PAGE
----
There are two methods hunters can use to estimate the age of harvested deer, and both rely on deer teeth. There is a lot of misunderstanding, misapplication, and misinformation shared about these valuable deer management techniques, so let’s look at the facts about how the two deer aging methods work, which is better in different circumstances, and how they compare against each other in accuracy.
Why Age Deer?
Why do wildlife biologists and deer hunters want to age deer? Doing so allows comparisons of harvest data within sex and age classes. It allows you to determine appropriate harvest strategies, enhance herd health, and track progress of your management efforts. It’s also fun and extremely rewarding to age a buck or doe you harvested, especially when the animal is fully mature.
Case in point, my young daughter shot a doe that aged 13½ years old! We celebrated the doe at the moment of harvest, and we celebrated again when we saw the jawbone and received the cementum annuli (CA) report. Not to be outdone, her younger brother shot a doe a couple years later that CA aged 14½ years old!
It is amazing to learn the incredible survivability of these animals in an area of high hunter density, high antlerless harvest, and high deer-vehicle accidents. Aging those deer added immensely to our memories from the hunts and provided additional knowledge about the local deer herd.
Deer Aging with Tooth Replacement
There are two methods for aging harvested deer. The first is tooth replacement and wear (TRW), also known as the “Severinghaus technique” after deer researcher Bill Severinghaus who developed it in New York in 1949. This technique is based on two processes. Tooth replacement is the process of gaining additional teeth over a deer’s lifetime and replacing temporary teeth with permanent ones. Tooth wear is the process of tooth erosion over time with age.
Whitetails are born with three temporary teeth (premolars) in the back of their jawbones. By 18 to 20 months of age, they replace these temporary premolars with permanent ones and gain three more permanent molars. All whitetails 18 months and older should have six permanent teeth on each side of their lower jaw. Fortunately, we can distinguish between the third temporary and permanent premolars by counting the number of cusps. Temporary premolars have three cusps while permanent ones only have two. The last cusp of the last molar also becomes fully erupted at two years of age.
This means that as long as you can count to six and recognize when teeth are fully erupted, you can accurately age fawns, yearlings (1½ years old) and all deer “2½-plus” with 100% accuracy – without ever looking at tooth wear. That level of accuracy is well worth the time necessary to learn the technique. The National Deer Association offers an excellent poster that explains the technique, and we also teach it at our Deer Steward courses.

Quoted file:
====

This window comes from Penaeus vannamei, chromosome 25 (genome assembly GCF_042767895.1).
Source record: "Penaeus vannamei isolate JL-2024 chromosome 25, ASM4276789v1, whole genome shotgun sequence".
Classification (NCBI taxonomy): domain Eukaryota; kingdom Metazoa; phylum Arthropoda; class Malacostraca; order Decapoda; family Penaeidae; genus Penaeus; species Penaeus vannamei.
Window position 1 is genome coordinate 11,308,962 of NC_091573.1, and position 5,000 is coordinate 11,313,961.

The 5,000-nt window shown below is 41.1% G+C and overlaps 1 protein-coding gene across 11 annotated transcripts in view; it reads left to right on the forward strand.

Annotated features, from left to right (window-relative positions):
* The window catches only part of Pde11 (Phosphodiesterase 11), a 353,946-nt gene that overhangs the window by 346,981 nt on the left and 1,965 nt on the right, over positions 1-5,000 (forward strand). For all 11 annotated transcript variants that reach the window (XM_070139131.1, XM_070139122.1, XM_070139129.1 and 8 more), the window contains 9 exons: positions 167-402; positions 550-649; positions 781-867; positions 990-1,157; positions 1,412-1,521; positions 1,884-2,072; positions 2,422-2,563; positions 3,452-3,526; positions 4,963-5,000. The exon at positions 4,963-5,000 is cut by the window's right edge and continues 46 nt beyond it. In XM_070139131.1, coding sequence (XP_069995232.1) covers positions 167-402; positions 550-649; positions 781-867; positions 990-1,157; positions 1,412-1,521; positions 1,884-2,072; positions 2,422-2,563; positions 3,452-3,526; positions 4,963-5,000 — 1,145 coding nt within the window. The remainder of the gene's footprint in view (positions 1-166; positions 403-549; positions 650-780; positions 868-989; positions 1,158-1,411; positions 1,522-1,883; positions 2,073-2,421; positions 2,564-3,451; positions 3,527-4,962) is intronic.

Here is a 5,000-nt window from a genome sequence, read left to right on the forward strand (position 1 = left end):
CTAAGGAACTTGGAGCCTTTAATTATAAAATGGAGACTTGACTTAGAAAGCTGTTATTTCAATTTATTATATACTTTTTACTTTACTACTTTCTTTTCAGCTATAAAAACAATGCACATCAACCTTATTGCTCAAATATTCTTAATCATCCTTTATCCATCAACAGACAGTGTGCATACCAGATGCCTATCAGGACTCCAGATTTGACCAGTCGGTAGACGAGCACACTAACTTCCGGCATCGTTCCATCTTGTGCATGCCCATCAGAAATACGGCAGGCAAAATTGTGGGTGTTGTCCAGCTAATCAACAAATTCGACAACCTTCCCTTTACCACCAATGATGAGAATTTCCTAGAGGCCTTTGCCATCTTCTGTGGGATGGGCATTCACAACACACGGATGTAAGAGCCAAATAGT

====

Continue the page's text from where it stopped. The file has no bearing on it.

Deer Aging With Tooth Wear
Once a deer is at least 2½ years old, we use the second half of the technique, tooth wear, to estimate whether the deer was more likely 2½, 3½, 4½ years or older. This is where the subjectivity arises.
Deer teeth have a dentine core covered by enamel. Dentine is dark and enamel is white, so as deer age they wear their teeth down and expose more dentine. The amount of exposed dentine on each molar allows us to estimate whether the deer is more likely 2½, 3½, and so on. This is fun, and it is a valuable management aging technique, but unlike the tooth replacement half, it is not 100% accurate.
Research by Aaron Foley and colleagues at the Caesar Kleberg Wildlife Research Institute in Texas published in December 2021 showed tooth wear accuracy on 134 known-aged adult bucks (2½ or older) was only 43-51%. However, accuracy improved to 87% for estimates within plus or minus one year of the actual age.
The high accuracy within one year of the actual age shows this aging technique is still valuable and useful for deer hunters.
Deer Aging With Cementum Annuli
The second aging technique is CA, and it involves using a microscope to count the growth rings in a stained cross section of the cementum that forms on the roots of a deer’s incisors (the small teeth in the front of a deer’s lower jaw). Cementum was first discovered in 1835 and has been used to estimate deer ages since Canadian researcher Frederick Gilbert published a paper in the Journal of Wildlife Management in 1966.